Louise slept for the first 3 weeks of her life. 20-21 hours a day. She slept so much that I actually called the doctor's office, convinced that something was wrong with her, because there was just no way that I finally had two children and it was this easy. But then, she boinged to life and even lived up to her big sister's reputation for being a terrifyingly demanding baby. Although, she wasn't really demanding anything, I guess. She just cried a lot. All the time. Inconsolably. For hours.
Doctors don't really know why some babies are colicky. They think maybe it's related to digestion or over-stimulation. All they can really tell you with any degree of certainty is that they'll grow out of it by the time they're 3 or 4 months old. Both of my babies screamed for at least 3 hours every day, red-faced and tightened up with little muscled fists. The worst time for them was always nightfall. I would cook something nice for dinner, and we would sit at the table together in the fading daylight, pretending to enjoy ourselves for the sake of my fragile domestic sanity, while the baby screamed and screamed in the swing next to us.
They're wondrous, newborns. Doctors say they're not sure why babies cry like that, but I'm pretty sure I am.
I watched my grandmother dying this winter. She had breast cancer that eventually settled into her brain, and she just slowly became less and less like a person inhabiting a body. At first, she spent almost all of her time here, with us on earth, and over the course of a few months, she slowly existed more and more in the place people go when they die. At the end of her life, she slept almost all day. Long stretches of sleeping, punctuated by waking moments of serenity where she would stare through the world with faraway eyes. And sometimes she woke up in a panic, unsure of where she was or what was happening. She would cry like a child and she craved simple things, like ice cream and sunlight on the back porch steps.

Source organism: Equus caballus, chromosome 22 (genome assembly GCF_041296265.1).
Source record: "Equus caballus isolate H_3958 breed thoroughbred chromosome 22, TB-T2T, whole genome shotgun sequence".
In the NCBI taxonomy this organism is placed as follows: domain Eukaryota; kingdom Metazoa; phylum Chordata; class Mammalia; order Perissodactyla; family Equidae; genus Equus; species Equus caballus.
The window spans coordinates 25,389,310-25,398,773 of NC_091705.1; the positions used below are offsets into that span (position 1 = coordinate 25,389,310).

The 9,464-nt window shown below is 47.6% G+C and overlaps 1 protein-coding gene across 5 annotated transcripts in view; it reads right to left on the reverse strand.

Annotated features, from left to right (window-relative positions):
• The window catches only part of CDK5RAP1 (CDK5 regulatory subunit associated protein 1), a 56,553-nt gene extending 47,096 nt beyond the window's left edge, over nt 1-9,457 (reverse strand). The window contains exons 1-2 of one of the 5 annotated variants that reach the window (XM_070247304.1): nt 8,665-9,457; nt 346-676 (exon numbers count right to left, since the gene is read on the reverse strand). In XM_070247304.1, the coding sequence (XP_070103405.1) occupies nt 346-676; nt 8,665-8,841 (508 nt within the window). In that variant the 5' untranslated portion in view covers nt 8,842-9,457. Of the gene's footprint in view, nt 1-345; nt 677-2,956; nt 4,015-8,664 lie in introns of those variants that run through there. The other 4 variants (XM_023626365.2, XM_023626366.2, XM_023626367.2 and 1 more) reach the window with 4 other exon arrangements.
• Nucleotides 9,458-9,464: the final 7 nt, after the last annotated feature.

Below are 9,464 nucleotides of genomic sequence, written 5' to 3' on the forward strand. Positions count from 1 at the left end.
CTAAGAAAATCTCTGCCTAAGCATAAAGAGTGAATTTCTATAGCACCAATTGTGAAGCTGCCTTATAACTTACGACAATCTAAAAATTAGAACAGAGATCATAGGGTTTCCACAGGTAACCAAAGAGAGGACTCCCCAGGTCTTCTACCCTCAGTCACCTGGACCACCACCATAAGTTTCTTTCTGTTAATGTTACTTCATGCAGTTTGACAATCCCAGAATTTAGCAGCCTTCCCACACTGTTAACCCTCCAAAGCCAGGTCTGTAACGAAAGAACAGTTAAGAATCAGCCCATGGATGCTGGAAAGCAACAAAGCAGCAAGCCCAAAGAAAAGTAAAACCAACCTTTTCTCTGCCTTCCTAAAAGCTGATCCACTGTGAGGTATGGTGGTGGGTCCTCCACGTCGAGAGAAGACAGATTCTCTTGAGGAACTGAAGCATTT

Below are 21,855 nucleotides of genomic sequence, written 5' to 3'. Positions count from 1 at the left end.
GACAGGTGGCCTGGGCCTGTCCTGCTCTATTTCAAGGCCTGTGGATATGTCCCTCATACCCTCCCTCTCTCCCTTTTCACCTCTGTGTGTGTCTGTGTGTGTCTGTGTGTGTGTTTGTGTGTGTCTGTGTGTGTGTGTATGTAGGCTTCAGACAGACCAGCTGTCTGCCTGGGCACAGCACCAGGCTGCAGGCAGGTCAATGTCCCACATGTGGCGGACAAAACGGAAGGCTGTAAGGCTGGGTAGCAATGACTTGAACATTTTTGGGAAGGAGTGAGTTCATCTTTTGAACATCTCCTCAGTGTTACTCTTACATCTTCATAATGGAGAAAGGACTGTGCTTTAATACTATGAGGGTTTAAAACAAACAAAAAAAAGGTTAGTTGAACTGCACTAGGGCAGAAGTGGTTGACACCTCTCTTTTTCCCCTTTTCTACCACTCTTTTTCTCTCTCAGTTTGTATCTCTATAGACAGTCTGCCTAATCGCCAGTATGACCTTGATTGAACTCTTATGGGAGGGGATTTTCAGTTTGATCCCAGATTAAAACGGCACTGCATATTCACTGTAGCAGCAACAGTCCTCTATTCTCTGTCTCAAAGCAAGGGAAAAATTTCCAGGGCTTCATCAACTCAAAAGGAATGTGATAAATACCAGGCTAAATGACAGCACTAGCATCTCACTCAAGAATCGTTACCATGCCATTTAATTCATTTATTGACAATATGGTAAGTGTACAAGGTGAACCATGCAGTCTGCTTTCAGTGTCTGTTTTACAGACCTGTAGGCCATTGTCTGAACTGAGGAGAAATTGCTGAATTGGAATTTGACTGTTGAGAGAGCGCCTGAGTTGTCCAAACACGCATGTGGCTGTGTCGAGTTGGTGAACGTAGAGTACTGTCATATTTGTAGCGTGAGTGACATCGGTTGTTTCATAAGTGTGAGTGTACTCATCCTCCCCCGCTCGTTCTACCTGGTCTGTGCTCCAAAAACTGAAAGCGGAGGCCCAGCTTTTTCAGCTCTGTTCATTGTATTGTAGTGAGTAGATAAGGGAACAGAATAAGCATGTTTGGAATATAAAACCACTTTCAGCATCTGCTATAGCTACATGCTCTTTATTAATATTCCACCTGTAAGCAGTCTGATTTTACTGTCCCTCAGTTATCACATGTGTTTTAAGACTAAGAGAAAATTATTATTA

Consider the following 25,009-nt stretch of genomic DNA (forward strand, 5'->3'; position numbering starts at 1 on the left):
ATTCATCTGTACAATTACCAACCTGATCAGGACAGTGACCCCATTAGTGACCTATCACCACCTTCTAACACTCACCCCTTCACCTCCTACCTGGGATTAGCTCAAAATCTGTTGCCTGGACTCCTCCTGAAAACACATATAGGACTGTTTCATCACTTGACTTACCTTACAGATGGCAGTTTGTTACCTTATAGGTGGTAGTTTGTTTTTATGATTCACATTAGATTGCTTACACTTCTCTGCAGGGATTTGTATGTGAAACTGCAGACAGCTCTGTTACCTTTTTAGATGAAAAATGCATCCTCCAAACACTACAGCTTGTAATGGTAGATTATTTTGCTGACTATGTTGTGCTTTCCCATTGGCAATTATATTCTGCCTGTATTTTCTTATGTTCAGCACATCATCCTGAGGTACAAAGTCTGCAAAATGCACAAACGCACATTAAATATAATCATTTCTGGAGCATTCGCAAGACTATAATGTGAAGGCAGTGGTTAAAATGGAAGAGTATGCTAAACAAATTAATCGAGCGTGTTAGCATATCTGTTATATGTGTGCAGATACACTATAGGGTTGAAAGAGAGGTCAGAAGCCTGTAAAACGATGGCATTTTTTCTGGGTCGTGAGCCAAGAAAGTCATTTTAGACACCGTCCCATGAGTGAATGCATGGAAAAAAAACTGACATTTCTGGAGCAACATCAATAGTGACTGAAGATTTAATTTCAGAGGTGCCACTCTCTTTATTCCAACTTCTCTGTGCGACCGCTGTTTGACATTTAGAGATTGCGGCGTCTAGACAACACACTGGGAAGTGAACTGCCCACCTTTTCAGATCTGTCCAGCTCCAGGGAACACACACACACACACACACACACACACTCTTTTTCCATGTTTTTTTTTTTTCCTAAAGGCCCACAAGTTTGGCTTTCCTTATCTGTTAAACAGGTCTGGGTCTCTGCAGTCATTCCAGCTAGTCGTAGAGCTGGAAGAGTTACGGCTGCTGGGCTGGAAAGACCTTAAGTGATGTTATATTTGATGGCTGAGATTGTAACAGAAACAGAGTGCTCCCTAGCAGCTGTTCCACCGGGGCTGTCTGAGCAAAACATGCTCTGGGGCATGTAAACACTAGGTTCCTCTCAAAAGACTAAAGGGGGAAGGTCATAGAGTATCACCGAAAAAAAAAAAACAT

Seeing somebody die made me a better mommy to my second newborn daughter.
When Scouty was born, I went from being a fuckup junky kid with nowhere to be, to being the keeper and protector of a little, perfect life. I was just a jerk, but then suddenly, I was mommy... and newborn babies scared the shit out of me. Scouty slept a lot, too. But when she was awake, she was crying. I even remember asking my mother at one point, "Is there ever a time when babies are awake and not crying?" She told me, "That's what we're aiming for."
Scouty wanted to nurse all of the time, and she would cry and cry when I ran out of milk too soon. She cried when I bathed her, dressed her, lay her down in her crib. She cried if I had to shower or use the bathroom. She cried in the car seat, when I swaddled her and when I didn't. I didn't realize that this is just what babies do. Any time you move them or jostle them or leave them for a moment, they cry. I didn't know that it wasn't actually scary.